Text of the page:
Electrophysiological repetition effects in persons with mild cognitive impairment depend upon working memory demand

Lucas S. Broster, Shonna L. Jenkins, Sarah D. Holmes, Matthew G. Edwards, Gregory A. Jicha, Yang Jiang

Research output: Contribution to journalArticlepeer-review

2 Scopus citations


Forms of implicit memory, including repetition effects, are preserved relative to explicit memory in clinical Alzheimer's disease. Consequently, cognitive interventions for persons with Alzheimer's disease have been developed that leverage this fact. However, despite the clinical robustness of behavioral repetition effects, altered neural mechanisms of repetition effects are studied as biomarkers of both clinical Alzheimer's disease and pre-morbid Alzheimer's changes in the brain. We hypothesized that the clinical preservation of behavioral repetition effects results in part from concurrent operation of discrete memory systems. We developed two experiments that included probes of emotional repetition effects differing in that one included an embedded working memory task. We found that neural repetition effects manifested in patients with amnestic mild cognitive impairment, the earliest form of clinical Alzheimer's disease, during emotional working memory tasks, but they did not manifest during the task that lacked the embedded working memory manipulation. Specifically, the working memory task evoked neural repetition effects in the P600 time-window, but the same neural mechanism was only minimally implicated in the task without a working memory component. We also found that group differences in behavioral repetition effects were smaller in the experiment with a working memory task. We suggest that cross-domain cognitive challenge can expose “defunct” neural capabilities of individuals with amnestic mild cognitive impairment.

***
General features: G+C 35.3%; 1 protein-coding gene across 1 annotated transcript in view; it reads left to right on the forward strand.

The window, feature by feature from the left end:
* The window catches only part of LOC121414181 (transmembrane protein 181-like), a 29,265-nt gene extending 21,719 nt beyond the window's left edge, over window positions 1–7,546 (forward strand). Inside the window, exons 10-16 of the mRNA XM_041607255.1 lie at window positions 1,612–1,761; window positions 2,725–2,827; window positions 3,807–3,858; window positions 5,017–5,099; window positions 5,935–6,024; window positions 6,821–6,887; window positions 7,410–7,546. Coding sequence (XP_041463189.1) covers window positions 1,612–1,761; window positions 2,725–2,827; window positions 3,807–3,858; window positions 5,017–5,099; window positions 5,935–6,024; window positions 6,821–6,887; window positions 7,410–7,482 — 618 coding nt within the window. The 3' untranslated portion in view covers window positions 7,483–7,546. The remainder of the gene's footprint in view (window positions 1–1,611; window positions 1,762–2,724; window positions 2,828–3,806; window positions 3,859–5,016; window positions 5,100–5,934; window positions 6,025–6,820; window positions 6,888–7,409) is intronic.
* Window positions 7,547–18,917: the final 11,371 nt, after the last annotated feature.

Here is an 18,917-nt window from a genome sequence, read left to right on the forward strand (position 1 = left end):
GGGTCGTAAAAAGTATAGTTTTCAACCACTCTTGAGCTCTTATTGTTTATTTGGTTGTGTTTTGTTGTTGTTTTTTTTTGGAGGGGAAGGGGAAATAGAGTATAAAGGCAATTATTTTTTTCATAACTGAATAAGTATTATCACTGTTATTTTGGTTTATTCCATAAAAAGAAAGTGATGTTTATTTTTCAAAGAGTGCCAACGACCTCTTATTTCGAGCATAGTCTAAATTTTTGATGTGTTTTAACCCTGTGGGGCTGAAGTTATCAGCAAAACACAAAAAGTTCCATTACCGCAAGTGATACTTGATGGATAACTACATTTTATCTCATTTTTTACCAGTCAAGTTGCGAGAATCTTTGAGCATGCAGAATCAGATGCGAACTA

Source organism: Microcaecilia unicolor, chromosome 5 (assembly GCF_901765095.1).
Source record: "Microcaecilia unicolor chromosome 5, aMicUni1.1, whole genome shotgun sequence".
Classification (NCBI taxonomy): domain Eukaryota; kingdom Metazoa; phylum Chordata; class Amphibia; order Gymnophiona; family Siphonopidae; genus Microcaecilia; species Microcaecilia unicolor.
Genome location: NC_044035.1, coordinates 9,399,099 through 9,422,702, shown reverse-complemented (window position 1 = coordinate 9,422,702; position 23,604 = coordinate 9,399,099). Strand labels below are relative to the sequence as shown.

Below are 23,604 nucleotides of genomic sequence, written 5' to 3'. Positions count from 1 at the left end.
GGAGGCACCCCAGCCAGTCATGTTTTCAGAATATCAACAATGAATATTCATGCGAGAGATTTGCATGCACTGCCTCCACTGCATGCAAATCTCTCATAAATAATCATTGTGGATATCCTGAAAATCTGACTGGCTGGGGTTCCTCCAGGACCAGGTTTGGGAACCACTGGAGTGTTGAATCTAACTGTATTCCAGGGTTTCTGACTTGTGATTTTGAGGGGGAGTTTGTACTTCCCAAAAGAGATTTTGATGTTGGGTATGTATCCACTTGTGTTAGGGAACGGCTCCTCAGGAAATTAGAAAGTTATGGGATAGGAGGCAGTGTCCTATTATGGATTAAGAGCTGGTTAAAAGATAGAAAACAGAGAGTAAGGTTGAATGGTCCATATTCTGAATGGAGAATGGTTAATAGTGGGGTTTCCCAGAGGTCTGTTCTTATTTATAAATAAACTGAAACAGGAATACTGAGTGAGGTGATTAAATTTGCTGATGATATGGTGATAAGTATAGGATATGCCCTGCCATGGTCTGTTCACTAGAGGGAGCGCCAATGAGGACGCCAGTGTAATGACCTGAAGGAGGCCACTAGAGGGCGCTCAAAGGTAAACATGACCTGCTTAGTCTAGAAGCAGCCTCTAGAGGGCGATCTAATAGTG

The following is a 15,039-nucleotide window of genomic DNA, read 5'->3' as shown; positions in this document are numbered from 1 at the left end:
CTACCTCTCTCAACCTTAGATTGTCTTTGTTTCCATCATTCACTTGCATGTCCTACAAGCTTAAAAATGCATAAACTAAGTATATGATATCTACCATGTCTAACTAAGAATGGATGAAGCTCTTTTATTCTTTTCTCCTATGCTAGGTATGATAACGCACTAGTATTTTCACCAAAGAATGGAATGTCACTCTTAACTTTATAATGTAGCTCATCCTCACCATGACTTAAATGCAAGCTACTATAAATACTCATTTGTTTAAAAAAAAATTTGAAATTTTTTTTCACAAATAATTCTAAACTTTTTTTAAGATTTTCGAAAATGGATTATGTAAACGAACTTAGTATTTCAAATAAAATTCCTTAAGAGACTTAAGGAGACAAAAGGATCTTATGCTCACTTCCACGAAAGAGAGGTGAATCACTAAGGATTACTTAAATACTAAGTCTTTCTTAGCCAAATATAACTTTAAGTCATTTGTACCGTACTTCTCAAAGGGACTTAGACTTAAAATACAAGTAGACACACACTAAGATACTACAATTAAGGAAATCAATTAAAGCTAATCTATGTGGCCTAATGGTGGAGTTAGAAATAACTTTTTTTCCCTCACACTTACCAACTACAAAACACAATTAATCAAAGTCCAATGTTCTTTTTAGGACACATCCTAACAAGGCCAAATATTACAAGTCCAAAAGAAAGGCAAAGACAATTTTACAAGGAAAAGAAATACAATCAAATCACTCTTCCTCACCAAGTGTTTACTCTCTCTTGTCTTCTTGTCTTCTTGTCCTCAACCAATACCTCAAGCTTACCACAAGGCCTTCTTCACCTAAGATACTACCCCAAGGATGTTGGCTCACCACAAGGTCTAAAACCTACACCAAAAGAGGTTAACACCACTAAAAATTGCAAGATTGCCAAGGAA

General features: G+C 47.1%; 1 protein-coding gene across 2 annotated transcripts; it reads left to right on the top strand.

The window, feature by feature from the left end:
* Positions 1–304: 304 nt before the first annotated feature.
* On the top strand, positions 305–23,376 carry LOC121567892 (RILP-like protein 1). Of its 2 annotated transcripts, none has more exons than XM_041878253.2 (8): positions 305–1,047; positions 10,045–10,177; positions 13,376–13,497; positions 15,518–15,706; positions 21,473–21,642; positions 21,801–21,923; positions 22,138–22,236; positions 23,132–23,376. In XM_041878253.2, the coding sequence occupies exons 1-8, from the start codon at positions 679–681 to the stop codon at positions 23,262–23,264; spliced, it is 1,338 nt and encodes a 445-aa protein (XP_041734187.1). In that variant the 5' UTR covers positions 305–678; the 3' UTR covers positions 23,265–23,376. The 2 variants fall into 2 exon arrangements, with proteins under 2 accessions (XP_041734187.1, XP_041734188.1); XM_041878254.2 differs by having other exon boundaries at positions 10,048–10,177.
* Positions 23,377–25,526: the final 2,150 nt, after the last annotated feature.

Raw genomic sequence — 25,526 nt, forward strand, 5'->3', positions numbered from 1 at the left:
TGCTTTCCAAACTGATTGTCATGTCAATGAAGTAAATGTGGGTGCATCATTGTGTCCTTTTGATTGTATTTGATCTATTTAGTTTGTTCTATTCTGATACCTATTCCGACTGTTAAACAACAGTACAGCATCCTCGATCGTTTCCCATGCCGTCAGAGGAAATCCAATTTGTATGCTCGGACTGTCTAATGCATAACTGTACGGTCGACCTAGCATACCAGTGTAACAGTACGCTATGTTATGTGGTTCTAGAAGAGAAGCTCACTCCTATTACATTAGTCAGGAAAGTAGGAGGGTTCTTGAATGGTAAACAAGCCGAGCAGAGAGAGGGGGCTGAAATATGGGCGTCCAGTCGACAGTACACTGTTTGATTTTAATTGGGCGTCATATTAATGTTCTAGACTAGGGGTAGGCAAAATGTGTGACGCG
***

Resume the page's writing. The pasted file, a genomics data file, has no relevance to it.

Original languageEnglish
Pages (from-to)13-25
Number of pages13
StatePublished - Aug 2018

Bibliographical note

Publisher Copyright:
© 2018 Elsevier Ltd


  • Alzheimer's disease
  • Cognitive rehabilitation
  • Event-related potential
  • IAPS
  • Mild cognitive impairment
  • Repetition effect
  • Working memory

ASJC Scopus subject areas

  • Experimental and Cognitive Psychology
  • Cognitive Neuroscience
  • Behavioral Neuroscience


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